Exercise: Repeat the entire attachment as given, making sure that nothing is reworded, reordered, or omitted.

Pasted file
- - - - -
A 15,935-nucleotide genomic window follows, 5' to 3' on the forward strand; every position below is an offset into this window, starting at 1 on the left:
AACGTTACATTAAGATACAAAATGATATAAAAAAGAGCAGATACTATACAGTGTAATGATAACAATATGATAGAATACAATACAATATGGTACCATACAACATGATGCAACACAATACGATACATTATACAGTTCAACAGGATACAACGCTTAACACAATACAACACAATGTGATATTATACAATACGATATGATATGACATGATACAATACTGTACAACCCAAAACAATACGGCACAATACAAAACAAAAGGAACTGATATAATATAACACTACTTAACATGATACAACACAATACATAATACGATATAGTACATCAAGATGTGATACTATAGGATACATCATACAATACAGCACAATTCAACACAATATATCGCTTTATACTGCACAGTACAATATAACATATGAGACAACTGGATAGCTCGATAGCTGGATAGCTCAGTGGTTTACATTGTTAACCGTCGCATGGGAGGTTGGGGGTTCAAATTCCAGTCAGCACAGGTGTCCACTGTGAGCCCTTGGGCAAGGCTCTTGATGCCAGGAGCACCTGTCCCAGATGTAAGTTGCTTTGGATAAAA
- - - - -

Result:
A 15,935-nucleotide genomic window follows, 5' to 3' on the forward strand; every position below is an offset into this window, starting at 1 on the left:
AACGTTACATTAAGATACAAAATGATATAAAAAAGAGCAGATACTATACAGTGTAATGATAACAATATGATAGAATACAATACAATATGGTACCATACAACATGATGCAACACAATACGATACATTATACAGTTCAACAGGATACAACGCTTAACACAATACAACACAATGTGATATTATACAATACGATATGATATGACATGATACAATACTGTACAACCCAAAACAATACGGCACAATACAAAACAAAAGGAACTGATATAATATAACACTACTTAACATGATACAACACAATACATAATACGATATAGTACATCAAGATGTGATACTATAGGATACATCATACAATACAGCACAATTCAACACAATATATCGCTTTATACTGCACAGTACAATATAACATATGAGACAACTGGATAGCTCGATAGCTGGATAGCTCAGTGGTTTACATTGTTAACCGTCGCATGGGAGGTTGGGGGTTCAAATTCCAGTCAGCACAGGTGTCCACTGTGAGCCCTTGGGCAAGGCTCTTGATGCCAGGAGCACCTGTCCCAGATGTAAGTTGCTTTGGATAAAA